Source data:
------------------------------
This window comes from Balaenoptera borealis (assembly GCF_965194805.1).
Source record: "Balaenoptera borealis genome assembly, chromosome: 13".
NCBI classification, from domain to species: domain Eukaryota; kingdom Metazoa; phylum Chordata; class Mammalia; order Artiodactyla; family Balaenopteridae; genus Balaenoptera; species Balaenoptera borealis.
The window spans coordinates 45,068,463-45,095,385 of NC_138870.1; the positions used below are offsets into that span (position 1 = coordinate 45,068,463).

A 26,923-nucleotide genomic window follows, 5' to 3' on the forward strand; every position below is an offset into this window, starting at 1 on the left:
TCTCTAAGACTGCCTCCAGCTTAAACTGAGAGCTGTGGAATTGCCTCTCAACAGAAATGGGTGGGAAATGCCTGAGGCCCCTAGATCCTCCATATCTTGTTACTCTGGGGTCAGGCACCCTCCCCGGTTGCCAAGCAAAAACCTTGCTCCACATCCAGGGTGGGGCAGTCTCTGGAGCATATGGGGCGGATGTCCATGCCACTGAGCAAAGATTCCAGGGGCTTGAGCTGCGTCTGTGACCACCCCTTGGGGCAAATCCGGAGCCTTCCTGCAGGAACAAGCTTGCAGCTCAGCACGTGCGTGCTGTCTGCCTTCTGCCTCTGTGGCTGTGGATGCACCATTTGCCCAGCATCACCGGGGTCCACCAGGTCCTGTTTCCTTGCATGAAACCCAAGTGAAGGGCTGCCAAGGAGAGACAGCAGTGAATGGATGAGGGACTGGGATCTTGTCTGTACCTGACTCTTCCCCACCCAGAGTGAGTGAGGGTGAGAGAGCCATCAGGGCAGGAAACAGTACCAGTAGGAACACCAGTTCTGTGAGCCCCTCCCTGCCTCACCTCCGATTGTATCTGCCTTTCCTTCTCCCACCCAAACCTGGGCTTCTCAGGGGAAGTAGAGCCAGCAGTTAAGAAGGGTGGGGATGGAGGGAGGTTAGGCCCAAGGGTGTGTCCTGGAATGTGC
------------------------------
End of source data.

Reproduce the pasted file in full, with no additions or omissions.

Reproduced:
This window comes from Balaenoptera borealis (assembly GCF_965194805.1).
Source record: "Balaenoptera borealis genome assembly, chromosome: 13".
NCBI classification, from domain to species: domain Eukaryota; kingdom Metazoa; phylum Chordata; class Mammalia; order Artiodactyla; family Balaenopteridae; genus Balaenoptera; species Balaenoptera borealis.
The window spans coordinates 45,068,463-45,095,385 of NC_138870.1; the positions used below are offsets into that span (position 1 = coordinate 45,068,463).

A 26,923-nucleotide genomic window follows, 5' to 3' on the forward strand; every position below is an offset into this window, starting at 1 on the left:
TCTCTAAGACTGCCTCCAGCTTAAACTGAGAGCTGTGGAATTGCCTCTCAACAGAAATGGGTGGGAAATGCCTGAGGCCCCTAGATCCTCCATATCTTGTTACTCTGGGGTCAGGCACCCTCCCCGGTTGCCAAGCAAAAACCTTGCTCCACATCCAGGGTGGGGCAGTCTCTGGAGCATATGGGGCGGATGTCCATGCCACTGAGCAAAGATTCCAGGGGCTTGAGCTGCGTCTGTGACCACCCCTTGGGGCAAATCCGGAGCCTTCCTGCAGGAACAAGCTTGCAGCTCAGCACGTGCGTGCTGTCTGCCTTCTGCCTCTGTGGCTGTGGATGCACCATTTGCCCAGCATCACCGGGGTCCACCAGGTCCTGTTTCCTTGCATGAAACCCAAGTGAAGGGCTGCCAAGGAGAGACAGCAGTGAATGGATGAGGGACTGGGATCTTGTCTGTACCTGACTCTTCCCCACCCAGAGTGAGTGAGGGTGAGAGAGCCATCAGGGCAGGAAACAGTACCAGTAGGAACACCAGTTCTGTGAGCCCCTCCCTGCCTCACCTCCGATTGTATCTGCCTTTCCTTCTCCCACCCAAACCTGGGCTTCTCAGGGGAAGTAGAGCCAGCAGTTAAGAAGGGTGGGGATGGAGGGAGGTTAGGCCCAAGGGTGTGTCCTGGAATGTGC